Client: NAACP St. Louis gifted to City of St. Louis
Location: St. Louis, MO, United States
Completion date: 2017
Artwork budget: $118,000
NAACP St. Louis
Donald W. Roe
City of St. Louis Panning & Urban Design Agency
A 6-1/2 foot tall bronze monument of civil rights attorney Frankie Muse Freeman as I imagine she appeared in 1955 after winning her landmark case against the City of St. Louis. I was also responsible for the design and fabrication of the bronze base, delivery, and installation.
The sculpture was integrated into a very high profile, newly redeveloped public park (Kiener Plaza) two blocks from the St.Louis arch. Location and orientation was key, because the Old Courthouse where she won her first major case, faces the park. This courthouse has a special place in the public imagination, as it was connected to the infamous Dred Scott Decision over a century before.
I was responsible for all aspects of the design, but worked closely with the City Planner and the landscape architect that designed Kiener Plaza. Collaboration was key, because construction of the park was well underway when the City agreed to install the sculpture in it and a small portion of it had to be redesigned. The project also benefitted from my artistic collaboration with Frankie Freeman's daughter who is also an artist. She was helpful in her critique of the hair and helped sculpt it during a visit to my studio.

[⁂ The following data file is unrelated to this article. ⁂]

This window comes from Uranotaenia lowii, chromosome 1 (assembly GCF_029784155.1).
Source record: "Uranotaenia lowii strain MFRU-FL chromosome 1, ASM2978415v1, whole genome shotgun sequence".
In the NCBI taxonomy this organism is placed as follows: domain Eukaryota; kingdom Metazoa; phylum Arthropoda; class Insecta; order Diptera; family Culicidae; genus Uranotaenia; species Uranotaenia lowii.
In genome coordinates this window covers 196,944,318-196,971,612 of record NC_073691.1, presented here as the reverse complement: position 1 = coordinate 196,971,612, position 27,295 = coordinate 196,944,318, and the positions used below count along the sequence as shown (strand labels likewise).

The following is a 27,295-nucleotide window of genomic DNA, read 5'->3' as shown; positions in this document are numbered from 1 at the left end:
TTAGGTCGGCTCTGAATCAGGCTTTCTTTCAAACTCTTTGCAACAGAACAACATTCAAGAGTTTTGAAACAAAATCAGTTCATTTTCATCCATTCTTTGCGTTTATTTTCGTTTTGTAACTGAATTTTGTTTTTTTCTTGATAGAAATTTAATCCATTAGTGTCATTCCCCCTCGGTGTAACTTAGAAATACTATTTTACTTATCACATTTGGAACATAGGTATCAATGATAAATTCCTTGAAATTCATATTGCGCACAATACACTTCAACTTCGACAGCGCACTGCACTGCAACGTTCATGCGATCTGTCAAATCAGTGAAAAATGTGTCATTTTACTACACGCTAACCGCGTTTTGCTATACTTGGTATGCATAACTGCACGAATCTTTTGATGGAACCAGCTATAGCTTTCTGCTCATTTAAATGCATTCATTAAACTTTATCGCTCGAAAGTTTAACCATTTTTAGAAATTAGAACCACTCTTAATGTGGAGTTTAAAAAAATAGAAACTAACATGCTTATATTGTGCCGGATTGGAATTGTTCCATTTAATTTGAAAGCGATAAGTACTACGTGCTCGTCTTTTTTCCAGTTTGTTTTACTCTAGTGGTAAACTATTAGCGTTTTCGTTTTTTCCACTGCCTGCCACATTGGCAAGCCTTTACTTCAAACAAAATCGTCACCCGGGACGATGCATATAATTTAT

The commissioning agency, NAACP St. Louis, desired a "turn key solution" that required a larger scope of work than is generally required for a project such as this. The City has no public art agency and contracted with a regional arts organization to look out for their interests, requiring an unusual degree of flexibility, understanding and patience on all sides. Everything worked out fine. This project was seen as a unqualified triumph.